Futurama — A Can of Old Fish

The gang heads to get some pizza and Fry wants his friends to experience anchovies, a type of small, salted fish. It turns out that these small fish were overfished and the population collapsed. Zoidberg even mentions how sorry he was that his people kept consuming them because they didn’t realize they were a common resource, subject to the tragedy of the commons.

Fry is incredibly rich, and wishes he could bring them back. He at first notes that even incredibly wealthy people aren’t able to purchase everything. At an auction, he finds that there is exactly one can left in the known universe and decides to bid all of his money for the “can of old fish”

While we normally wouldn’t pass judgement on someone’s preferences, it’s hard not to believe that this could a good example of a winner’s curse. Fry’s willingness to pay for the can of fish may not be $50 million, but the utility from winning the auction could be worth that.

Thanks to Brian Lynch for the clip suggestion!

The Simpsons — PBS Free Riders

Homer has found a new British show on PBS and he’s really loving it, but then they interrupt his show to ask for money. Betty White is a guest during the telethon and mentions that anyone who watches even a second of PBS and doesn’t donate is equivalent to a thief.

The Public Broadcasting Service (PBS) is a nonprofit American public television show. While the channel focuses primarily on educational programming, it relies on donations from viewers to help support its budget. PBS would be considered an example of a public good since it is nonrival and nonexcludable. One of the problems with public goods is that it is subject to underprovision because of free riders, like Homer, who consume the service but don’t contribute to its production.

Thanks to Tom Flesher for the recommendation on Twitter:

Gangs of New York — Fire Departments

Instead of being served by a single public fire department, the area has regional brigades of volunteer firemen who are more focused fighting each other rather than putting out the fires. As the brigades fight for the right to put out the fire, the building burns and looters steal what they can.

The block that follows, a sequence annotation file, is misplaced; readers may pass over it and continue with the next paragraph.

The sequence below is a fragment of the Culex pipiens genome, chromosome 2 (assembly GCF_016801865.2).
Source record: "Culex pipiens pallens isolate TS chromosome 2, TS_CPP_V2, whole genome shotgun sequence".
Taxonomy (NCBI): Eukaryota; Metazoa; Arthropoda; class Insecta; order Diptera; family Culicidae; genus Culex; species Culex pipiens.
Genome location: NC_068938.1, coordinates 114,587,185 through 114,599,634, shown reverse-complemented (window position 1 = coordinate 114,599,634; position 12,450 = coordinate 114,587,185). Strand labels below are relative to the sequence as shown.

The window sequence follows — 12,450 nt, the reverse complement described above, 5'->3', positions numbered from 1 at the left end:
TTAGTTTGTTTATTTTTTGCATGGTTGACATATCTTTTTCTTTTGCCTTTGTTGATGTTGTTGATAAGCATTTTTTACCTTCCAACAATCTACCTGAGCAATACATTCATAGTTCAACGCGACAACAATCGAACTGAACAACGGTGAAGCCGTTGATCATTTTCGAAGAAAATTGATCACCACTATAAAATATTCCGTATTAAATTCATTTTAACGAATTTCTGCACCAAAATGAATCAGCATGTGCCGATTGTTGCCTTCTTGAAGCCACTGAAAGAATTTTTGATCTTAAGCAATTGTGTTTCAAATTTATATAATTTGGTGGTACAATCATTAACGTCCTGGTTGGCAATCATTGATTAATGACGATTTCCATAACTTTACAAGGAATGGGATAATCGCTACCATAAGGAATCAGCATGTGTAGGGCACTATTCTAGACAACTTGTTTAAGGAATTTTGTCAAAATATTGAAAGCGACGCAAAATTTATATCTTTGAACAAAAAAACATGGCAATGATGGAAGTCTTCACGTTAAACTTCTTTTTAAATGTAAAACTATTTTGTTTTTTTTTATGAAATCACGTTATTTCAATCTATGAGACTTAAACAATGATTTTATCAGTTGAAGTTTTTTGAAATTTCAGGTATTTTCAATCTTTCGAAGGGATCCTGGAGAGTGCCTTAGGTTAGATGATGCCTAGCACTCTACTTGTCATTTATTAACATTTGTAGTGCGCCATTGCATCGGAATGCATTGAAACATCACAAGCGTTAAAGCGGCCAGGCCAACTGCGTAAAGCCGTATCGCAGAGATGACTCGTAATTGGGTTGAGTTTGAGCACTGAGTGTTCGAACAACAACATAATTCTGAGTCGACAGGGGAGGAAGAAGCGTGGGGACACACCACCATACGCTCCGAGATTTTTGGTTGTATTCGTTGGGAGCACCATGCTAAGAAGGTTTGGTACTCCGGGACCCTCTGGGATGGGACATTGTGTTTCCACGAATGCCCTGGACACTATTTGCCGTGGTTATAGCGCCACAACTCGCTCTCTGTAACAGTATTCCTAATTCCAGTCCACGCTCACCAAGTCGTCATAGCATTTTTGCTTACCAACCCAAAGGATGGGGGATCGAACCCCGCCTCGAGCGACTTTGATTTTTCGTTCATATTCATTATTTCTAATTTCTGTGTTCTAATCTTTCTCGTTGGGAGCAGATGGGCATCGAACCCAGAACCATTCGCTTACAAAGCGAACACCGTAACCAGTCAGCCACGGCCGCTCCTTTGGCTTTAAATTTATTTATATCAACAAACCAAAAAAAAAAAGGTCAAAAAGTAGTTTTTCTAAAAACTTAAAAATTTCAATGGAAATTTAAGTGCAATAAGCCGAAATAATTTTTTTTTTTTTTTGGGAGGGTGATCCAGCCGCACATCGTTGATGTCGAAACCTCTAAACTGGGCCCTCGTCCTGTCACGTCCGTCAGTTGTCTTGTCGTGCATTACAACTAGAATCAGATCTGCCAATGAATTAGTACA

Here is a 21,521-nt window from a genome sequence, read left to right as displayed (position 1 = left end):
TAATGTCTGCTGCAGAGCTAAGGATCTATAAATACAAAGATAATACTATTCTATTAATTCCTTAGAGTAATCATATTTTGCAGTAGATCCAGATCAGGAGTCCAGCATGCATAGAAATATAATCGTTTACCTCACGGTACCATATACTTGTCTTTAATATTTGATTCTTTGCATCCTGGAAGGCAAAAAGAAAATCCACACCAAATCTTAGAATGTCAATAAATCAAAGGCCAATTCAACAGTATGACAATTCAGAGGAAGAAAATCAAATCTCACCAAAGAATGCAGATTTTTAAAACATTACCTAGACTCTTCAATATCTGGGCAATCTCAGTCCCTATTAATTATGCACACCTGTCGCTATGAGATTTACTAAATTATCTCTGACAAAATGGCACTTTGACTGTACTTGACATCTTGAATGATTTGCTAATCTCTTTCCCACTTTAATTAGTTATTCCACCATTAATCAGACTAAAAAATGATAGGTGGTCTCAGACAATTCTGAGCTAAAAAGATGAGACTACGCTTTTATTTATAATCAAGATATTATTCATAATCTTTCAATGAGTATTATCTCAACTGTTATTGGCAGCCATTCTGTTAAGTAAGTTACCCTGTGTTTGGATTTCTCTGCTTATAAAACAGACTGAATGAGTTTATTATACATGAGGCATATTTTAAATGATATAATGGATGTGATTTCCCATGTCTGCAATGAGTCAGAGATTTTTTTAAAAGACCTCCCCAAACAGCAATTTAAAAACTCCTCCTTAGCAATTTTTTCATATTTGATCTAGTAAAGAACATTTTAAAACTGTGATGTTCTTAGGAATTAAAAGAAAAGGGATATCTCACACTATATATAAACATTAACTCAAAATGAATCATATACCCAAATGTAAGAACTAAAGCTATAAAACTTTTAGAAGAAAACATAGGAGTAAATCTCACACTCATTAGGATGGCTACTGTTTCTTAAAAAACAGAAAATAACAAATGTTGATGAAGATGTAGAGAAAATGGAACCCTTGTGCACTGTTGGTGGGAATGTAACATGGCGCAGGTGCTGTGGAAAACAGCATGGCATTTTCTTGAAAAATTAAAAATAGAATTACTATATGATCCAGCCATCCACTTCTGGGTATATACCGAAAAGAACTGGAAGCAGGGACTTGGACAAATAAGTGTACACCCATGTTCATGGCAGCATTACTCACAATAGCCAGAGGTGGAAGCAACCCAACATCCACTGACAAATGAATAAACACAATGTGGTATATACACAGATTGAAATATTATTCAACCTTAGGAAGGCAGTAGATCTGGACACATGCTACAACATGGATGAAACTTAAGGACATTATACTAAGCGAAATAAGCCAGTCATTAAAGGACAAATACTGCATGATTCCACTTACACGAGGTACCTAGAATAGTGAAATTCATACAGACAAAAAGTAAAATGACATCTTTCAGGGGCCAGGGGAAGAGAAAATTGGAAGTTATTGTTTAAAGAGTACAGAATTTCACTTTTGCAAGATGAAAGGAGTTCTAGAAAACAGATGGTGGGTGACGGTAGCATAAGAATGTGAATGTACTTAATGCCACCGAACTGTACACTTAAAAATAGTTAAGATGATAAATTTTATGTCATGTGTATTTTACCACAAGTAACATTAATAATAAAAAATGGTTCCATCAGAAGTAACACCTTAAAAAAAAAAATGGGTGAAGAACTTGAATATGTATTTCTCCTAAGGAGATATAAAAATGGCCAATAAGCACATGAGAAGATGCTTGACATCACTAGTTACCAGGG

Thanks to James Gordon from Elbert County Comprehensive High School for the clip suggestion and description!

Super Troopers — Who Owns the Beach

 

A group of enlightened drivers ponder the ownership of a beach. Beaches are typically public property, but in some areas they may be private land. One of the issues of beach ownership is determining who’s liable for an injury. A lack of clear property rights makes it an interesting argument for public/private ownership of areas.

Downsizing — Private vs Social Perspective

 

 

A scientist has created a way to solve overpopulation: shrinking people down to a fraction of their size and having them live in small communities. The movie shows a man (Matt Damon) at a company lecture and consulting with a realtor for a home in a small community. The interaction between the two demonstrates the personal and social tradeoffs of a positive externality. The family shrinking themselves down is doing it for personal reasons, namely to save on living expenses and to no longer work, but there are social benefits at play as well. Having everyone shrink to a fraction of their size can help alleviate overpopulation and reduce human waste.